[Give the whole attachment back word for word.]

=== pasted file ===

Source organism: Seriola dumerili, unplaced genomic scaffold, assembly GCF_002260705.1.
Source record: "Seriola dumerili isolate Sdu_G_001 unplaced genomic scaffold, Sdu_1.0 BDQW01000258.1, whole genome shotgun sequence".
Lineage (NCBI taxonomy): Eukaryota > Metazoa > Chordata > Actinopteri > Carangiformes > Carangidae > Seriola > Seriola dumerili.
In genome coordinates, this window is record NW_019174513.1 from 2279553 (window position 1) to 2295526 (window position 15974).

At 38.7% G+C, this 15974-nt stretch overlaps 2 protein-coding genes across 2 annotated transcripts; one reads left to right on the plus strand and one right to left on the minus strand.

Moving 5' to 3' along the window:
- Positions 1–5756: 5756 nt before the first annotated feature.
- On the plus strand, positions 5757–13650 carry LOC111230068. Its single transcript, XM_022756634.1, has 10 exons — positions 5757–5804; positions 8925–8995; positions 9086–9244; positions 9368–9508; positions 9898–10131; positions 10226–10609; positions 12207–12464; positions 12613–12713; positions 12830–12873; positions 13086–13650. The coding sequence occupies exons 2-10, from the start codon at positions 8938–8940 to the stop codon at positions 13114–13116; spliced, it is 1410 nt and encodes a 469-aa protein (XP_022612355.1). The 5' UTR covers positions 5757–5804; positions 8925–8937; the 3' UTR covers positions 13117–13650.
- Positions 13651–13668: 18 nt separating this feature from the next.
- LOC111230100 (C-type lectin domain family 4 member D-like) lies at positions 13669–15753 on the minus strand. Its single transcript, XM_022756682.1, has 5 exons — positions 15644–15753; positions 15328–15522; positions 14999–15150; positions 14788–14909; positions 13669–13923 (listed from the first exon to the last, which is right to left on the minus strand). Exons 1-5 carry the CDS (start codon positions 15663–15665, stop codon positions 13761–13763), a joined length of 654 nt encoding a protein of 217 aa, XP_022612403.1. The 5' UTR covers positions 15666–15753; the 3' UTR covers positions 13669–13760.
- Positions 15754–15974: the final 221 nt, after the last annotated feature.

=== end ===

Source organism: Seriola dumerili, unplaced genomic scaffold, assembly GCF_002260705.1.
Source record: "Seriola dumerili isolate Sdu_G_001 unplaced genomic scaffold, Sdu_1.0 BDQW01000258.1, whole genome shotgun sequence".
Lineage (NCBI taxonomy): Eukaryota > Metazoa > Chordata > Actinopteri > Carangiformes > Carangidae > Seriola > Seriola dumerili.
In genome coordinates, this window is record NW_019174513.1 from 2279553 (window position 1) to 2295526 (window position 15974).

At 38.7% G+C, this 15974-nt stretch overlaps 2 protein-coding genes across 2 annotated transcripts; one reads left to right on the plus strand and one right to left on the minus strand.

Moving 5' to 3' along the window:
- Positions 1–5756: 5756 nt before the first annotated feature.
- On the plus strand, positions 5757–13650 carry LOC111230068. Its single transcript, XM_022756634.1, has 10 exons — positions 5757–5804; positions 8925–8995; positions 9086–9244; positions 9368–9508; positions 9898–10131; positions 10226–10609; positions 12207–12464; positions 12613–12713; positions 12830–12873; positions 13086–13650. The coding sequence occupies exons 2-10, from the start codon at positions 8938–8940 to the stop codon at positions 13114–13116; spliced, it is 1410 nt and encodes a 469-aa protein (XP_022612355.1). The 5' UTR covers positions 5757–5804; positions 8925–8937; the 3' UTR covers positions 13117–13650.
- Positions 13651–13668: 18 nt separating this feature from the next.
- LOC111230100 (C-type lectin domain family 4 member D-like) lies at positions 13669–15753 on the minus strand. Its single transcript, XM_022756682.1, has 5 exons — positions 15644–15753; positions 15328–15522; positions 14999–15150; positions 14788–14909; positions 13669–13923 (listed from the first exon to the last, which is right to left on the minus strand). Exons 1-5 carry the CDS (start codon positions 15663–15665, stop codon positions 13761–13763), a joined length of 654 nt encoding a protein of 217 aa, XP_022612403.1. The 5' UTR covers positions 15666–15753; the 3' UTR covers positions 13669–13760.
- Positions 15754–15974: the final 221 nt, after the last annotated feature.